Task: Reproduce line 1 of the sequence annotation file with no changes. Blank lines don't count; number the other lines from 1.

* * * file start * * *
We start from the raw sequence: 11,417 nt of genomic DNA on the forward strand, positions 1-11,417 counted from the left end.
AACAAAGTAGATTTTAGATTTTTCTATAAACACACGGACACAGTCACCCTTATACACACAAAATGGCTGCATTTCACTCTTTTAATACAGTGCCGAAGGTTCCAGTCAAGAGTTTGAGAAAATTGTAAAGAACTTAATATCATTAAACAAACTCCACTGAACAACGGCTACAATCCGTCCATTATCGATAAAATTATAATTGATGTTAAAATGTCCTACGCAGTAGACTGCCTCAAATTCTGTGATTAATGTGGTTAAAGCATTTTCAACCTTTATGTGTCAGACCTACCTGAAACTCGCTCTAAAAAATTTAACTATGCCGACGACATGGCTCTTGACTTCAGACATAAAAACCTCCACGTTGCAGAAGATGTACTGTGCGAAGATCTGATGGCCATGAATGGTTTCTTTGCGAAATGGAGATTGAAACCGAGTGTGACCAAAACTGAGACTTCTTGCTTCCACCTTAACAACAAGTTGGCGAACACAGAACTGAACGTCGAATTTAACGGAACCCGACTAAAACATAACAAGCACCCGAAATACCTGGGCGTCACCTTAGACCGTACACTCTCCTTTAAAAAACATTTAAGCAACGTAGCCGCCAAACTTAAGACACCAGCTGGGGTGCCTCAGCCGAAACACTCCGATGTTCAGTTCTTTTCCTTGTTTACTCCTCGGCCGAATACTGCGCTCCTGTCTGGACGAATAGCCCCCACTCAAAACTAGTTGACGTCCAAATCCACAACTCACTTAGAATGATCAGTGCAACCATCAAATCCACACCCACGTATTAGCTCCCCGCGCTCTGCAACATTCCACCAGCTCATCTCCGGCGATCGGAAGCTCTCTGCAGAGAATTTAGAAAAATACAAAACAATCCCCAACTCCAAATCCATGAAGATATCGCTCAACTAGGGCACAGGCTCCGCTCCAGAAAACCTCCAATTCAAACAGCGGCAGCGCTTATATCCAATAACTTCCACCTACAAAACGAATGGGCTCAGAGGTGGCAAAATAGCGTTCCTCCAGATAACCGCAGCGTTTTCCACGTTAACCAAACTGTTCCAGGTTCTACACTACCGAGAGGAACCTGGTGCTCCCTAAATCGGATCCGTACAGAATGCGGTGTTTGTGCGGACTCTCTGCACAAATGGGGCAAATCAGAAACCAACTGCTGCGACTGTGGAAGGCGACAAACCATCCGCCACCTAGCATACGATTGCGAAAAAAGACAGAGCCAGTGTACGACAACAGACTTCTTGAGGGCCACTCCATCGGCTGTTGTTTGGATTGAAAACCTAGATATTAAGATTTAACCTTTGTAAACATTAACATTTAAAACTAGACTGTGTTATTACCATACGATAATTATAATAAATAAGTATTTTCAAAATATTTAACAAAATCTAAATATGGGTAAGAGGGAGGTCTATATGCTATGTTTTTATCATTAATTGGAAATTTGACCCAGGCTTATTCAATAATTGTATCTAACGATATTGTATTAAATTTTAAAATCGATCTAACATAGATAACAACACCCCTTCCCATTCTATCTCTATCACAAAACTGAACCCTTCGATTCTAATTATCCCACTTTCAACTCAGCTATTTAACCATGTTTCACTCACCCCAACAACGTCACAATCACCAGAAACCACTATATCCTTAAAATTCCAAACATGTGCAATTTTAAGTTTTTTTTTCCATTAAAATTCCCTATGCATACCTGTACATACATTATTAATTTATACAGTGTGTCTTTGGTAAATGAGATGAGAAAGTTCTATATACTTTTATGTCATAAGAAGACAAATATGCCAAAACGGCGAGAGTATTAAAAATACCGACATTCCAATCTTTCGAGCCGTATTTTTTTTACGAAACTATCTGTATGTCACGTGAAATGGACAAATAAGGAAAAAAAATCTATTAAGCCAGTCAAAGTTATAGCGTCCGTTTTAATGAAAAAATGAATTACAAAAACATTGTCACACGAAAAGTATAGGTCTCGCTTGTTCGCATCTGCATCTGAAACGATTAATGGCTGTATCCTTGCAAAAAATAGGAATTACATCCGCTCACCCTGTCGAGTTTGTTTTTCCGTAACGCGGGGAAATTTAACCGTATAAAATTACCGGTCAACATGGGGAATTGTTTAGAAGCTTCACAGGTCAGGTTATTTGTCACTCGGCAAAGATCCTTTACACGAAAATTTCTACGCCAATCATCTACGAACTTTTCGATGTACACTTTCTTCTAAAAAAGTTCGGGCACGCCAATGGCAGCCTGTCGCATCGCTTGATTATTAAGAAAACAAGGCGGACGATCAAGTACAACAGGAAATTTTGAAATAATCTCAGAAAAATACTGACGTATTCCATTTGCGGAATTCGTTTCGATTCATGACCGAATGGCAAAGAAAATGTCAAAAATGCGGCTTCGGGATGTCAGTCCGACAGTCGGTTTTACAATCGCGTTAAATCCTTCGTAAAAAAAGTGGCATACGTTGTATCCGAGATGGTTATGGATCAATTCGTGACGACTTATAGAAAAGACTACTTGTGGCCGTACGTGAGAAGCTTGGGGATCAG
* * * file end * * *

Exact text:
We start from the raw sequence: 11,417 nt of genomic DNA on the forward strand, positions 1-11,417 counted from the left end.